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View Full Version : Shhh, Don't tell Gary!



Anne_LeBouton
03-09-2007, 07:40 PM
I've been trying to get Gary to enter this picture in competition. He entered it at the local level and one photographer (who I know hates cats) talked it down from what it intially scored. We had titled it: "Who me, I didn't do it!" Comments please.


http://i81.photobucket.com/albums/j240/LeBouton/skeetercomp.jpg

Don_Chick
03-09-2007, 09:13 PM
That judge shouldn't be asked back!

Just because you have a personal bias for or against a subject matter (whatever it is) shouldn't prevent you from evaluating/judging an image properly.

D._Craig_Flory
03-09-2007, 09:20 PM
That judge shouldn't be asked back!

Just because you have a personal bias for or against a subject matter (whatever it is) shouldn't prevent you from evaluating/judging an image properly.

Hi Don;

I remember years ago hearing a judge say they gave a low score because ... (fill in the blank ... cats, dogs, children etc.) PPA has been weeding them out. You will not see an opinion, like that, in a judging where they must be an affiliated judge. So if that was a state judging, I hope the print master chewed them out royally and the Assn. banned them from coming back.

Anne_LeBouton
03-10-2007, 12:15 AM
Actually, it was at our local regional, which has print competition at our bimonthly meeting. We do have rules but it's pretty informal. The judges are picked from member who attend and many aren't trained judges. This one, however was.

However, that's not why I posted this. I really want to hear your honest opinions on the image. So, what do you think? I'd like to have him consider it for entering into National.

Dave_Higgins
03-10-2007, 04:23 AM
Anne,

The first thing that grabbed me was the eyes. The second thing I noticed was the coordination of the color of the eyes with the background. I assume the original print has detail in the dark area of the cat's back.

Maybe move the cat a little to the left. I tried to visualize a Bakker Saddle and moving slightly to the left would put the upper eye very close to the intersection of the saddle. The move would also lessen the appearance of the image crowding the right side.

I cannot really tell but the catch light in the upper eye looks like it is obscuring the the pupil and it gives the eye a funny look.

I like the negative space to the left of the cat. I think it is what makes the title because the immediate assumtion is that someone or something is right out of the frame.

Anne, I wanted to try my hand at a critique to see if I have been learning anything from the folks here on the forum. This was done mostly as an exercise for myself but I think Gary should go for it and enter the image. I am totally unqualified to say how it would score. Would someone care to critique my critique?:)

BTW, this is from someone not totally in love with cats. I am allergic to cat dander.:)

Anne_LeBouton
03-10-2007, 12:59 PM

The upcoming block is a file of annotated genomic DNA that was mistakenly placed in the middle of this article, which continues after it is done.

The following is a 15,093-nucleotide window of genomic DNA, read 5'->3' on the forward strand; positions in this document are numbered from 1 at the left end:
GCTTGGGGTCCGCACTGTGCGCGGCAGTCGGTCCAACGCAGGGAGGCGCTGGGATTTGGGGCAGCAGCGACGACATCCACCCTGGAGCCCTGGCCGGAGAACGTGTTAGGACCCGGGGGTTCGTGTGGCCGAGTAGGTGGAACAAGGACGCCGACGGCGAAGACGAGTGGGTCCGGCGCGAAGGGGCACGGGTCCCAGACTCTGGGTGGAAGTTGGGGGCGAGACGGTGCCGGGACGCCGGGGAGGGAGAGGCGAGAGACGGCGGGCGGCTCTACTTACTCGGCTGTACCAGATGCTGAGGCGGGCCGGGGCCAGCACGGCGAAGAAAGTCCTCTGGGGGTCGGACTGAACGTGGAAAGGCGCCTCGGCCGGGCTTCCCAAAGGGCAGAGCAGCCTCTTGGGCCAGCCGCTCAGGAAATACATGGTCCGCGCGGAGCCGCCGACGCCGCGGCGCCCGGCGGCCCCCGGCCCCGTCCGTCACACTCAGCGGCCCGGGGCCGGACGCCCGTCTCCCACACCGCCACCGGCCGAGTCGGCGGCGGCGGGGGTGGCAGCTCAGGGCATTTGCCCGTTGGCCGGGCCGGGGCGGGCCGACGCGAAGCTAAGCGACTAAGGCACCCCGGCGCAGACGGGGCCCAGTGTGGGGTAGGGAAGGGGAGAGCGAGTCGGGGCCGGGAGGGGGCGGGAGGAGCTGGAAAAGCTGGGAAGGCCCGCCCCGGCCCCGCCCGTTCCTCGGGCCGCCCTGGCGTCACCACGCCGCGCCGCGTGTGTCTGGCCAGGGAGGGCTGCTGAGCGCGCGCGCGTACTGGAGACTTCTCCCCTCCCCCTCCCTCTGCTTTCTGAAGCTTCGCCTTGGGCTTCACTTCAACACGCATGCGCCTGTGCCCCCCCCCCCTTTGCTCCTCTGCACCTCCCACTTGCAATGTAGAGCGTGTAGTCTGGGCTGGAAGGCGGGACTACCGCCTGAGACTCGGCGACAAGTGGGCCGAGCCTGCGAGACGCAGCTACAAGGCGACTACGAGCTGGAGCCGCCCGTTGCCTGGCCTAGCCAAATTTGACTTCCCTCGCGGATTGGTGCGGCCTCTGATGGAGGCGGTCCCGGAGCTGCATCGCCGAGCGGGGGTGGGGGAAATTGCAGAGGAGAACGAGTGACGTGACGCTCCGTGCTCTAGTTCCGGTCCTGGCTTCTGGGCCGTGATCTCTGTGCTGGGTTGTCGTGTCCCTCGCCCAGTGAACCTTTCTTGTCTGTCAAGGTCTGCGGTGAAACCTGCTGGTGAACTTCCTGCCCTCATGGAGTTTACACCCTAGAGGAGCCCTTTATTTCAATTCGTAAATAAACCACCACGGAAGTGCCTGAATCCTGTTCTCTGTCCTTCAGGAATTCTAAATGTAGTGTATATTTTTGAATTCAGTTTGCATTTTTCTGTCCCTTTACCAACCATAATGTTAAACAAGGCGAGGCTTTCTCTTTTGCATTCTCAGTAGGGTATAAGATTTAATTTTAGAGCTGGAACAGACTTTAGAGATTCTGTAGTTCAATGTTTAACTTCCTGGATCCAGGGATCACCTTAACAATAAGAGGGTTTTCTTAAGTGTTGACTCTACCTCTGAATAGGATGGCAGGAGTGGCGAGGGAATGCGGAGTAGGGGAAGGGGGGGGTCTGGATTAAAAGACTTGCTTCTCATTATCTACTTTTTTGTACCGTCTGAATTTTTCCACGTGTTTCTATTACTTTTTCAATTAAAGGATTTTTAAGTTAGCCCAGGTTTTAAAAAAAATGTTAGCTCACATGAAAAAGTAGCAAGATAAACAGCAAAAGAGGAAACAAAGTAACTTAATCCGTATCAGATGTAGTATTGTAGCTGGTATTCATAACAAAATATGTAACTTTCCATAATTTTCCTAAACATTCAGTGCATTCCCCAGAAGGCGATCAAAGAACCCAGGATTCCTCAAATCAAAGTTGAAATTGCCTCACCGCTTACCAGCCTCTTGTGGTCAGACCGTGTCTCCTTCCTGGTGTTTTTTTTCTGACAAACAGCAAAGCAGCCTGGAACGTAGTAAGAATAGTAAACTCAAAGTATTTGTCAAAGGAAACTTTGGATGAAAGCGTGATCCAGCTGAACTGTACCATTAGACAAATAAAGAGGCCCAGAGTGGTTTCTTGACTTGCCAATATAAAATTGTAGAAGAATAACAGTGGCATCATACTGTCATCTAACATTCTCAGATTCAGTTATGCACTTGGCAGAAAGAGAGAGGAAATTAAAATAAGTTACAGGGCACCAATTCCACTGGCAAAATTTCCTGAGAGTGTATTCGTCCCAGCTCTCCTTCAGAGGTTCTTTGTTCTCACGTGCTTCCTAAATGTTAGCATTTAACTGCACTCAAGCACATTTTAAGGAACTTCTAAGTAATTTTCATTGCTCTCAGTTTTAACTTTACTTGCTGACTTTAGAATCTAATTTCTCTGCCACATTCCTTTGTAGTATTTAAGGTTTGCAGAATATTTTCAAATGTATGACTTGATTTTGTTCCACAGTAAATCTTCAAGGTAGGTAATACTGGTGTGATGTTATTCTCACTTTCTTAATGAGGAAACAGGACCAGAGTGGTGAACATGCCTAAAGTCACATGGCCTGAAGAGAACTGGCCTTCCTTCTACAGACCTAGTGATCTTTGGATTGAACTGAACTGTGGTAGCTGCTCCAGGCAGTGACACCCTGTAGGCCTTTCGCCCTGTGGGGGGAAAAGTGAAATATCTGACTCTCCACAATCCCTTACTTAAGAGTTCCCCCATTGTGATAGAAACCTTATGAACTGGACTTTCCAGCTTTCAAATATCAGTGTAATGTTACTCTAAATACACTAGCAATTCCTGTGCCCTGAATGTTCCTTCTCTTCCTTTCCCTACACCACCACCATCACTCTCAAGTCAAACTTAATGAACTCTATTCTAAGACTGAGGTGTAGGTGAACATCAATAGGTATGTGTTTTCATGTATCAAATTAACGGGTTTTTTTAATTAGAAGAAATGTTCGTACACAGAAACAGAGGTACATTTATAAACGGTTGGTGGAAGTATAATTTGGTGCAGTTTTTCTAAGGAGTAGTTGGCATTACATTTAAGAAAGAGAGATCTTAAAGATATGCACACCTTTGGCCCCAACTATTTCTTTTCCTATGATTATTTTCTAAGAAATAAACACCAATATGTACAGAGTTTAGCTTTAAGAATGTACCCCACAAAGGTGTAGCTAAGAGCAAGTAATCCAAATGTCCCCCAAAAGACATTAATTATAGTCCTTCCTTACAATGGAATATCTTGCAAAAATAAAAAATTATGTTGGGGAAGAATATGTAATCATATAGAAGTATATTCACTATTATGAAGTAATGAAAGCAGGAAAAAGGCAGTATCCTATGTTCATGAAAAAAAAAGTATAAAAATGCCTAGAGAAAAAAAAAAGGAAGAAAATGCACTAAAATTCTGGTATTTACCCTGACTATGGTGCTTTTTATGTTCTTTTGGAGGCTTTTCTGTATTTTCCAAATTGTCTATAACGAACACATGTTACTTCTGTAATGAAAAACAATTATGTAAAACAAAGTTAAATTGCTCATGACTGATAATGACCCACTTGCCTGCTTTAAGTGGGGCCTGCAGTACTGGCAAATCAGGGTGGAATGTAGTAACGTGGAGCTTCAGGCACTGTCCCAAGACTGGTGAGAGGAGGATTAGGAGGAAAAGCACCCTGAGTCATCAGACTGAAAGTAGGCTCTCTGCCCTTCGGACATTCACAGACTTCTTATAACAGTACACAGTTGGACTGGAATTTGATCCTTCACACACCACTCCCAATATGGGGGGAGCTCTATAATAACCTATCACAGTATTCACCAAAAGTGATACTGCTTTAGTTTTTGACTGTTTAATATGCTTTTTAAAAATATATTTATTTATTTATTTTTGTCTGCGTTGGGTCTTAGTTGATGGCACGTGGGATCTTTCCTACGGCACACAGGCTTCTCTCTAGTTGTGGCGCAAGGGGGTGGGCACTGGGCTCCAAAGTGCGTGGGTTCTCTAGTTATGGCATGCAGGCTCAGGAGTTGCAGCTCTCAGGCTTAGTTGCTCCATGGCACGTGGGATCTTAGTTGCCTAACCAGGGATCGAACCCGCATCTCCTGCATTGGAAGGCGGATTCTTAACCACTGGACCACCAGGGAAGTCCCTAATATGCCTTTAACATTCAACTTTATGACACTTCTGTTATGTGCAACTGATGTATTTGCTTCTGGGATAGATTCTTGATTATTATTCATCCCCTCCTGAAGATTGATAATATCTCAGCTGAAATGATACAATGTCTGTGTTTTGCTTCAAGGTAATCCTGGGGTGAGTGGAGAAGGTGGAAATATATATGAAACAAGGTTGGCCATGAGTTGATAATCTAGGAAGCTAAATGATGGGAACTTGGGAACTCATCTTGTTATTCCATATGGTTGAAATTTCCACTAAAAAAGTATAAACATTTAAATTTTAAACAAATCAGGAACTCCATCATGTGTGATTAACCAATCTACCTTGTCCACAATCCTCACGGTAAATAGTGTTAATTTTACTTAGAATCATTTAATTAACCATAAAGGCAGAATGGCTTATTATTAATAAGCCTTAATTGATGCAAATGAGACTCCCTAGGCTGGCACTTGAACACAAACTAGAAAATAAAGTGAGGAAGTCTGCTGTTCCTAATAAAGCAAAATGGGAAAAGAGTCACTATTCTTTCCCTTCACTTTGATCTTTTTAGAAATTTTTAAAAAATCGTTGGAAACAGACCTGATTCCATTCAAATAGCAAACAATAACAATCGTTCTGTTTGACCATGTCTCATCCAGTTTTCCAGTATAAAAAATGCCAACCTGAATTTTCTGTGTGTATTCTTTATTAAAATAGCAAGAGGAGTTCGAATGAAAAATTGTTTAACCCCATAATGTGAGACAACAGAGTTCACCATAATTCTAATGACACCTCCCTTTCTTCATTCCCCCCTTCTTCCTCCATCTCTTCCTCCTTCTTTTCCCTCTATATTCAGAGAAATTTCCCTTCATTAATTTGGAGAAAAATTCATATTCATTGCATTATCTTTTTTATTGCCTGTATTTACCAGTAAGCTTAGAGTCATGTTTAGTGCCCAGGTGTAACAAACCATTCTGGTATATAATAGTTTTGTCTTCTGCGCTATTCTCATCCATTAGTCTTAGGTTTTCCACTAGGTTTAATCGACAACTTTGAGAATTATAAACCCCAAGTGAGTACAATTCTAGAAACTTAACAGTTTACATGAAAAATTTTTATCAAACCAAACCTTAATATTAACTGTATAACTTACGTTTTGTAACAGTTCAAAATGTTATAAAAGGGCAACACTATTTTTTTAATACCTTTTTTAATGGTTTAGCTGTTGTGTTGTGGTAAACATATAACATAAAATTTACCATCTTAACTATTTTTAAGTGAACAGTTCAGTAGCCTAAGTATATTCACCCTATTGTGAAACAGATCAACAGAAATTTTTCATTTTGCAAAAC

The final print actually has more space to the right of the cat. It got cut off on that side a bit when I scanned the proof print. :) I'll have to look at the catchlight closer and see. There is good detail in the fur. One Master photographer we know who specializes in pets thought it had potential.

D._Craig_Flory
03-10-2007, 02:16 PM
Hi Anne;

I've been trying ... racking my brain, to find a presentation for this image. Here is what I came up with. I flipped the image layer and made the matte a horizontal. I rotated the image layer some and put it around the 1st quadrant. I enhanced it using several adjustment layers. I call it "Panther Dreaming". I think every house cat has that jungle cat inside waiting to happen.

http://i70.photobucket.com/albums/i93/DC47/PantherDreaming.jpg

Anne_LeBouton
03-10-2007, 04:51 PM
Interesting. He does look like a panther in real life, very sleek. The cat, by the way, is one of mine. His name is Skeeter. He's almost all black except for one large white spot on his belly.

Betty_Huth
03-11-2007, 03:36 AM
Anne,

I like what Craig ( I assume that is what you go by) did with the image. It definitely has more impact that way. You might try using lens blur to blur the background some to soften the folds in the background. The important thing about competition is - remember it is a game. You must choose to play the game and two panels may be quite different in their scores. On the National level, I will say, that panels do tend to stay pretty close to the same. If there is a doubt, at the National level, it can be sent to another panel and the highest score prevails. Good luck.

Anne_LeBouton
03-11-2007, 04:29 AM
What about a circular crop? Do you think that would work?

Betty_Huth
03-11-2007, 01:10 PM
Anne,
In this case, my personal feeling is that the square on the rectangle works better. Round gives a feeling of softness and this particular subject somehow doesn't feel like that to me. Remember, Impact is what counts first. It has got to have that impact to get the judges to stop and tke a second look.

Dave_Higgins
03-11-2007, 03:02 PM
Anne,

I agree with Betty. I vizualized an oval crop when I was doing my original critique and couldn't make it work in my mind. The oval would have had to have been to big to allow for the space needed as the cat looked over the shoulder. To me it seemed the oval shape would have dominated the composition.

My 2 cents.

Cheers,